The U.S. Treasury and Commerce departments filed new rules
on travel to and commerce with Cuba that appear to generally ban U.S. cruises.
However, people-to-people educational group travel would be “grandfathered”
for consumers that have already made a transaction, such as a flight booking or
lodging reservation, under the new Treasury Department regulations. It isn’t
clear if that provision applies to cruise bookings.
While the Treasury Department has previously been the main
interpreter of the embargo rules regarding Cuba, the Treasury said its new
rules “highlight” the role of Commerce Department export regulations
administered by the Bureau of Industry and Security.
Both the Treasury and Commerce department filed rules on
June 4 that are scheduled to be published in the Federal Register on June 5.
In the filing from the Commerce Department, a final rule
regarding temporary sojourn of vessels to Cuba has been amended “to remove
passenger and recreational vessels from eligibility for temporary sojourn to
“Now only cargo vessels for hire for use in the
transportation of separately authorized items are eligible for export or
re-export to Cuba on temporary sojourn,” said the Commerce Department in a
“Background” section of the rule.
In another section, the new language indicates that
temporary sojourn applications “for private and corporate aircraft, cruise
ships, sailboats, fishing vessels, and other similar aircraft and vessels will
generally be denied.”
In a statement, Norwegian Cruise Line Holdings said, “Today,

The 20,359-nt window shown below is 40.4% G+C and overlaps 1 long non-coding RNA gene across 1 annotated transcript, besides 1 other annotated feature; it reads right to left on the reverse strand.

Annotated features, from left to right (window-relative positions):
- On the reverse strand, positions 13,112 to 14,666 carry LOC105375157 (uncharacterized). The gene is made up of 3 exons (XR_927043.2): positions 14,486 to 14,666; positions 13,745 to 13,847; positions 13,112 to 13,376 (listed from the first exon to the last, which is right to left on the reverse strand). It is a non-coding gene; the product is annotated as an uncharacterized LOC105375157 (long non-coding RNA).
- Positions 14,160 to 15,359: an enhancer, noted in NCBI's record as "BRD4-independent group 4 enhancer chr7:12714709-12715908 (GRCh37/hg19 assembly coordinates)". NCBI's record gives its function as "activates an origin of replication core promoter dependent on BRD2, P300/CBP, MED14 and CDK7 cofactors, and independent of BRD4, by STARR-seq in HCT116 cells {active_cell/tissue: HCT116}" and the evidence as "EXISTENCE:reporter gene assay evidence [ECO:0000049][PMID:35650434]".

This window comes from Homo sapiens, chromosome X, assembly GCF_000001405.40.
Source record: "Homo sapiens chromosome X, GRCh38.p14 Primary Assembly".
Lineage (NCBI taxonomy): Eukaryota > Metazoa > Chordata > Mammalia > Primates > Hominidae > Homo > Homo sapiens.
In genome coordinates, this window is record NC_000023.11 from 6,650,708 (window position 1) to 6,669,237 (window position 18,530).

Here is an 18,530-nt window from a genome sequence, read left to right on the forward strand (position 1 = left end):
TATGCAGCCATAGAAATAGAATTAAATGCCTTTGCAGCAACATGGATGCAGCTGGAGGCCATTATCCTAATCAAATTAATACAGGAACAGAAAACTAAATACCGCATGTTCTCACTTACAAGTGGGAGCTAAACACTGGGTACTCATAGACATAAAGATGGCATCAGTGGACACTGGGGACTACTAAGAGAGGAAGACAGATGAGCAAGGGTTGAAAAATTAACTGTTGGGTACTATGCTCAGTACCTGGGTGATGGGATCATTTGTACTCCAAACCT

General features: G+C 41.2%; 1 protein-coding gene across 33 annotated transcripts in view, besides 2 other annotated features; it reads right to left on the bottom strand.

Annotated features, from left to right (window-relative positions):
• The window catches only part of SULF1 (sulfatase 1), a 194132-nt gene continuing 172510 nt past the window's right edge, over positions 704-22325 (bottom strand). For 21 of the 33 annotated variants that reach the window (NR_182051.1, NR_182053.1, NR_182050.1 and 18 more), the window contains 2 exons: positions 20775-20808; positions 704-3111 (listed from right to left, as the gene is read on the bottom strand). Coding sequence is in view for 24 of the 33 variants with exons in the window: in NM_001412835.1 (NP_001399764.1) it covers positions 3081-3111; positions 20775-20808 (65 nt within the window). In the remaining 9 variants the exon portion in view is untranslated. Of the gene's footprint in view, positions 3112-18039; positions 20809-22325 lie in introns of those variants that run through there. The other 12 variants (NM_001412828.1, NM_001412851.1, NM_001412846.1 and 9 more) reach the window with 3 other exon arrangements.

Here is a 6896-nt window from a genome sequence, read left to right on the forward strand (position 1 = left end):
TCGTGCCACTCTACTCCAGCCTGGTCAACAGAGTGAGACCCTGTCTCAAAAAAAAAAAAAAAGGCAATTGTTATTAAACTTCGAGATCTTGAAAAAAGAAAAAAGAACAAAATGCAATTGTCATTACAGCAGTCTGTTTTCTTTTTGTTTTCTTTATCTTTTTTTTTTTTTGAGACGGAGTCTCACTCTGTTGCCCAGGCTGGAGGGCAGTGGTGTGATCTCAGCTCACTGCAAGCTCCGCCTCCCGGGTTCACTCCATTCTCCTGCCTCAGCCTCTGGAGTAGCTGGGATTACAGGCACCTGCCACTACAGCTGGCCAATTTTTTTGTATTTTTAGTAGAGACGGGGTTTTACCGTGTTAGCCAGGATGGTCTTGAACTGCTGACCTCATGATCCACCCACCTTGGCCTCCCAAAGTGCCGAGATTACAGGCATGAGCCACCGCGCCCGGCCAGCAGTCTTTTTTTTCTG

the U.S. government announced new travel restrictions to Cuba. We are closely
monitoring these recent developments and any resulting impact to cruise travel
to Cuba. We will communicate to our
guests and travel partners as additional information becomes available.”
Travel to Cuba for tourism has been banned for decades, but
previously travel was allowed for various programs that promoted “people-to-people”
exchanges between U.S. travelers and Cubans. That type of travel has
liberalized in the past several years, opening the door for cruises in 2016.
The new Treasury rules “remove the authorization for
group people-to-people educational travel,” the Treasury said. However, it
is adding a grandfathering provision to authorize certain group
people-to-people educational travel that previously was authorized where the
traveler has already completed at least one travel-related transaction (such as
purchasing a flight or reserving accommodation).
The Treasury said the new rules were in accordance with an
April 17, 2019, speech in Miami by national security advisor John Bolton, in
which he said restrictions on travel to Cuba would be forthcoming.
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